24 May 2007


When I first planted a vineyard, I imagined that pruning the vines would be a once-a-year project. I figured I'd get a pair of clippers, walk up and down the aisles, and trim where necessary. And that would be that.

Was I ever wrong.

Particularly in their first few years, when they're getting established, grape vines have a tendency to put out all kinds of unwanted growth. My vines seem especially prone to develop shoots from the lower trunk, far below the trellis line. In theory, those shoots could be left to grow---but they will not be productive, and will simply drain energy that the vine could be putting to a better use. Each morning, as I walk up and down the aisles of the vineyard looking for duck eggs, I also keep an eye on the trunks of the vines. Any little shoots like these that I see, and I immediately pluck them off. Better for the vine as a whole to nip this growth in the bud before letting it take extra nutrients for itself.

And, in that early morning quiet, it occurs to me that this is really a metaphor for ourselves and our own lives: a big part of growing up into mature, responsible adulthood is to scrape off these new little growths that---while not evil or diseased in themselves---aren't compatible with our overall maturity and spiritual health.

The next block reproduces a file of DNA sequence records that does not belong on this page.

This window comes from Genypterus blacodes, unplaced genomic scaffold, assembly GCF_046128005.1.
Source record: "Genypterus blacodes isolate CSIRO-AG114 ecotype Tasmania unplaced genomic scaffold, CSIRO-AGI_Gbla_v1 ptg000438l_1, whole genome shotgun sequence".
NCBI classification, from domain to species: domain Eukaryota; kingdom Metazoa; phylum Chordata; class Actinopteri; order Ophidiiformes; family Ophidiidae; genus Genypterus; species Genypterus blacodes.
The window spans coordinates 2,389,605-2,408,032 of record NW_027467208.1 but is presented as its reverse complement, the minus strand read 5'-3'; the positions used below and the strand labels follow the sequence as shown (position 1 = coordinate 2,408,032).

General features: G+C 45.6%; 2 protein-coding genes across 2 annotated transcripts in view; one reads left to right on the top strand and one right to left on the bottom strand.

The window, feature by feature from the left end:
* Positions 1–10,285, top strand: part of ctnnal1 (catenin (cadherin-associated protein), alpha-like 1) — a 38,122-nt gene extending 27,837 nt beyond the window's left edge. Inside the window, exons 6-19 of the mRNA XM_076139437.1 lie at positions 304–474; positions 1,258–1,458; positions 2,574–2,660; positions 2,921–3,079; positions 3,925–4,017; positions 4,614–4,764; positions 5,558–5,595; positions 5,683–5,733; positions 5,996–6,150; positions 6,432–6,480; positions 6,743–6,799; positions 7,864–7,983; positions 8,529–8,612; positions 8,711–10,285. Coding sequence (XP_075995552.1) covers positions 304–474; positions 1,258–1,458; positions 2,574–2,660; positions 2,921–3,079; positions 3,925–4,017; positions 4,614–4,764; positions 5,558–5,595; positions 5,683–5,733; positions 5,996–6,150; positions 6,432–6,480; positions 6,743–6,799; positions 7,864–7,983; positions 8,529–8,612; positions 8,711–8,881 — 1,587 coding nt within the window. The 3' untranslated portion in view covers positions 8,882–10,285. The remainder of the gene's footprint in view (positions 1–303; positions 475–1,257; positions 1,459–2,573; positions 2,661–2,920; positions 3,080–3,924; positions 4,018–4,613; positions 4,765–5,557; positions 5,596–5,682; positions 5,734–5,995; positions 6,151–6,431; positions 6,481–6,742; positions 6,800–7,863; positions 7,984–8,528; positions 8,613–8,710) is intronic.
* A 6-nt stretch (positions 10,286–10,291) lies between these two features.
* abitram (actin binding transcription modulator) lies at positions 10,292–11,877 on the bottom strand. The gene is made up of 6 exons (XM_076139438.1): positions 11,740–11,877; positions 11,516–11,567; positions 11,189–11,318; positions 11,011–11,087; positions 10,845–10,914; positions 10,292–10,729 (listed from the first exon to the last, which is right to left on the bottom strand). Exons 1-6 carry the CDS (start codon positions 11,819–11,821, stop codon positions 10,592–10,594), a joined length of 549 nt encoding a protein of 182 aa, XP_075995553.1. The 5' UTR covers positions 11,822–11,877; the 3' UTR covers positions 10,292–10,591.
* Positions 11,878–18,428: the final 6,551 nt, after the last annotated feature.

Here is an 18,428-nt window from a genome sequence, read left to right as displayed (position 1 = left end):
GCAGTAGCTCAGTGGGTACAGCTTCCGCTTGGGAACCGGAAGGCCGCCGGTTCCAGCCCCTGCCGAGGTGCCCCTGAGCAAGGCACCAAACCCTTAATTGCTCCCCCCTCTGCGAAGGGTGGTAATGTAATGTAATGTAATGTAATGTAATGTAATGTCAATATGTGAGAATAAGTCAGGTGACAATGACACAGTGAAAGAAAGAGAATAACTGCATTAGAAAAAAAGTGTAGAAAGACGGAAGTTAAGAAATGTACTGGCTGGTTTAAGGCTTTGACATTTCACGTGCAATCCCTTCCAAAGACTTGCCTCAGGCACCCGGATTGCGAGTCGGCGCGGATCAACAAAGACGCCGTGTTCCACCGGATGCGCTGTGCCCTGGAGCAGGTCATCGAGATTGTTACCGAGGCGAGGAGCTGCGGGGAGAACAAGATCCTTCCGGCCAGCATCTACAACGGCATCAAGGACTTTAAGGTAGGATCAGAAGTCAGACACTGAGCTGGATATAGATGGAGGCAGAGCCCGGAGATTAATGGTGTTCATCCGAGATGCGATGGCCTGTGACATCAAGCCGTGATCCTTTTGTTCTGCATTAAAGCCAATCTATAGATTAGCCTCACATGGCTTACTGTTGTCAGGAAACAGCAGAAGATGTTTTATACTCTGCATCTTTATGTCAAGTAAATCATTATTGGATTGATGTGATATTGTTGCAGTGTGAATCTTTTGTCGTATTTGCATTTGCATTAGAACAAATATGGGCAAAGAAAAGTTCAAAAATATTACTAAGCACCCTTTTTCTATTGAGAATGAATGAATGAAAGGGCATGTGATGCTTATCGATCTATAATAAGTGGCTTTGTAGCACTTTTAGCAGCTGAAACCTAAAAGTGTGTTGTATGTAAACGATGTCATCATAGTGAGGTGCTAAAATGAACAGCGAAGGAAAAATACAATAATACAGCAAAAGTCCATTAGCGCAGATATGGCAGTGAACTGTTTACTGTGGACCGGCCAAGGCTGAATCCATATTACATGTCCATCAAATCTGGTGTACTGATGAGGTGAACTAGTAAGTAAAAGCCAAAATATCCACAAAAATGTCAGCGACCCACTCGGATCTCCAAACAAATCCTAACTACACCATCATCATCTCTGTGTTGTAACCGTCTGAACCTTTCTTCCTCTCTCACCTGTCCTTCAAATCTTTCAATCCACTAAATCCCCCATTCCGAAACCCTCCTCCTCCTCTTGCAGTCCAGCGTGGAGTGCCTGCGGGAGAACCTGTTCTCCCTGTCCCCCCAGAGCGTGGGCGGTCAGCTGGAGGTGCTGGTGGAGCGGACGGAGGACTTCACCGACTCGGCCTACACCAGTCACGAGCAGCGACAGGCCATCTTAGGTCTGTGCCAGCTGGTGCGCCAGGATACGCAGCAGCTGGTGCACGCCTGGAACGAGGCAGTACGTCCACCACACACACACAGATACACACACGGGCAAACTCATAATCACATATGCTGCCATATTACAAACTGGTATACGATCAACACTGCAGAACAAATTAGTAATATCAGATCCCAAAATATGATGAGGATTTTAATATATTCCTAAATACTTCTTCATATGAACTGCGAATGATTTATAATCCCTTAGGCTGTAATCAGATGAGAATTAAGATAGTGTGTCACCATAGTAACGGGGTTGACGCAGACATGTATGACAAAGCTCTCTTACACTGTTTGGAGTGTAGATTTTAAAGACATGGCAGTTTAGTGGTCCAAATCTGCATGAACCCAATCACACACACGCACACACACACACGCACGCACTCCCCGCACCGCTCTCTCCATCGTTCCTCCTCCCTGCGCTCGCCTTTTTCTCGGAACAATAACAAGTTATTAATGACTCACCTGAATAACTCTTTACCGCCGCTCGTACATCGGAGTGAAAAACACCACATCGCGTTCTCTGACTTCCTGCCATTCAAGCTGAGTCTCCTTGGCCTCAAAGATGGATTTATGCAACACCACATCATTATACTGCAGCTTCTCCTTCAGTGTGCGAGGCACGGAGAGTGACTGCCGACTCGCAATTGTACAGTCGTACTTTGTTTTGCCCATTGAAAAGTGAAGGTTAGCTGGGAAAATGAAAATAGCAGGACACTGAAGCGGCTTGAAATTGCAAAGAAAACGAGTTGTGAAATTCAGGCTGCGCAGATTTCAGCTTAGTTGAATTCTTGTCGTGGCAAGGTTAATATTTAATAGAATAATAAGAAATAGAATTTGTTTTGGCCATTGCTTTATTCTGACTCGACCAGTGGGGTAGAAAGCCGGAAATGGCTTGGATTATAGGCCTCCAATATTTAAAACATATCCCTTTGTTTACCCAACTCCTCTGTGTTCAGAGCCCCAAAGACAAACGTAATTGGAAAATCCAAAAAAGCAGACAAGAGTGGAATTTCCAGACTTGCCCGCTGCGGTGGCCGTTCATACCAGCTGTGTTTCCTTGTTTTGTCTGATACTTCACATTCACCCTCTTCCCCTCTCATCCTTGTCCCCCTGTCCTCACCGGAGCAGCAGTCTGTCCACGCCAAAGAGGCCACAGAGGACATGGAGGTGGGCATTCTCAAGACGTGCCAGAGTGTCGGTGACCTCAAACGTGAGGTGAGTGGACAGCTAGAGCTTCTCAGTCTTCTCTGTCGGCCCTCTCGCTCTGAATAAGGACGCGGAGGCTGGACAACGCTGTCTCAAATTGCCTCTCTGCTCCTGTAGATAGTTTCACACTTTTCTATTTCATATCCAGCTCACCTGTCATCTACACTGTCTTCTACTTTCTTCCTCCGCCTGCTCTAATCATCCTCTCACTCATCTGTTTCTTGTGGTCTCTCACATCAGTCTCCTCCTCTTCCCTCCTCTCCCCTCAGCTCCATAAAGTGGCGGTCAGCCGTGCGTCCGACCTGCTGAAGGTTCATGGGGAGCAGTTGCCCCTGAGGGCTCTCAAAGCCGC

It's easy to spot the large dead branches; these are big things that were important to us when we were younger, but that we must "put aside" to concentrate on being a better spouse or parent. For many of us, that might have been a hobby or an athletic pursuit that we really shouldn't dedicate so much time to anymore. You name it. We all had things like that before we got married, and they were probably pretty obvious to most of us---even if some of those big dead branches took longer to actually prune than we'd like to admit.

But these smaller growths are harder to spot, and easier to ignore. They're the selfish tendencies and comfort-seeking that crop up, almost without our noticing, and distract us from doing what we should for those entrusted to us. Maybe they're not a significant drag on us at first, but would surely become so if left to develop. And we need to be alert, to get them at the beginning.

Anyway, that's what I think about in my vineyard.

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